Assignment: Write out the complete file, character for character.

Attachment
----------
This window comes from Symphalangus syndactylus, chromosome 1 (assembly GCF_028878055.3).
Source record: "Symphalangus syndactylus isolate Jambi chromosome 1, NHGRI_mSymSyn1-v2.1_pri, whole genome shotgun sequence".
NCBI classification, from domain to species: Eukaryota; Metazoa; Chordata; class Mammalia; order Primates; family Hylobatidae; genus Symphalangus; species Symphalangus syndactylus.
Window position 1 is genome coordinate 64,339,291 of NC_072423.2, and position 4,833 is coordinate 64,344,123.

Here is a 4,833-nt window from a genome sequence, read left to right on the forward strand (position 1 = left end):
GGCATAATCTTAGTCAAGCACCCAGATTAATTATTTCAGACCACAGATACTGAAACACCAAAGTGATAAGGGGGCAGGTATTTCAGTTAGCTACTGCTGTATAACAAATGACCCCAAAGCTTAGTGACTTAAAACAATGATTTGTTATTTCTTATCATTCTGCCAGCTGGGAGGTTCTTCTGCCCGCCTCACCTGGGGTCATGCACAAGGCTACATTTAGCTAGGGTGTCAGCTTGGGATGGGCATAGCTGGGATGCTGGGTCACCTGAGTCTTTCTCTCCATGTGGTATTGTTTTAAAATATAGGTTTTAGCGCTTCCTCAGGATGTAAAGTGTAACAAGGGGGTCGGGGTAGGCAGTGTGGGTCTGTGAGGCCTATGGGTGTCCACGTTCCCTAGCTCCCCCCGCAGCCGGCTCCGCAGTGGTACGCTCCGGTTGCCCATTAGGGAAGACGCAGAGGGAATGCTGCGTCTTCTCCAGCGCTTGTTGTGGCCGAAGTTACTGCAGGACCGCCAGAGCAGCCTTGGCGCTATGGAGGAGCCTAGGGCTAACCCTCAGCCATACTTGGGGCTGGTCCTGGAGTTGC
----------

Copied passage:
This window comes from Symphalangus syndactylus, chromosome 1 (assembly GCF_028878055.3).
Source record: "Symphalangus syndactylus isolate Jambi chromosome 1, NHGRI_mSymSyn1-v2.1_pri, whole genome shotgun sequence".
NCBI classification, from domain to species: Eukaryota; Metazoa; Chordata; class Mammalia; order Primates; family Hylobatidae; genus Symphalangus; species Symphalangus syndactylus.
Window position 1 is genome coordinate 64,339,291 of NC_072423.2, and position 4,833 is coordinate 64,344,123.

Here is a 4,833-nt window from a genome sequence, read left to right on the forward strand (position 1 = left end):
GGCATAATCTTAGTCAAGCACCCAGATTAATTATTTCAGACCACAGATACTGAAACACCAAAGTGATAAGGGGGCAGGTATTTCAGTTAGCTACTGCTGTATAACAAATGACCCCAAAGCTTAGTGACTTAAAACAATGATTTGTTATTTCTTATCATTCTGCCAGCTGGGAGGTTCTTCTGCCCGCCTCACCTGGGGTCATGCACAAGGCTACATTTAGCTAGGGTGTCAGCTTGGGATGGGCATAGCTGGGATGCTGGGTCACCTGAGTCTTTCTCTCCATGTGGTATTGTTTTAAAATATAGGTTTTAGCGCTTCCTCAGGATGTAAAGTGTAACAAGGGGGTCGGGGTAGGCAGTGTGGGTCTGTGAGGCCTATGGGTGTCCACGTTCCCTAGCTCCCCCCGCAGCCGGCTCCGCAGTGGTACGCTCCGGTTGCCCATTAGGGAAGACGCAGAGGGAATGCTGCGTCTTCTCCAGCGCTTGTTGTGGCCGAAGTTACTGCAGGACCGCCAGAGCAGCCTTGGCGCTATGGAGGAGCCTAGGGCTAACCCTCAGCCATACTTGGGGCTGGTCCTGGAGTTGC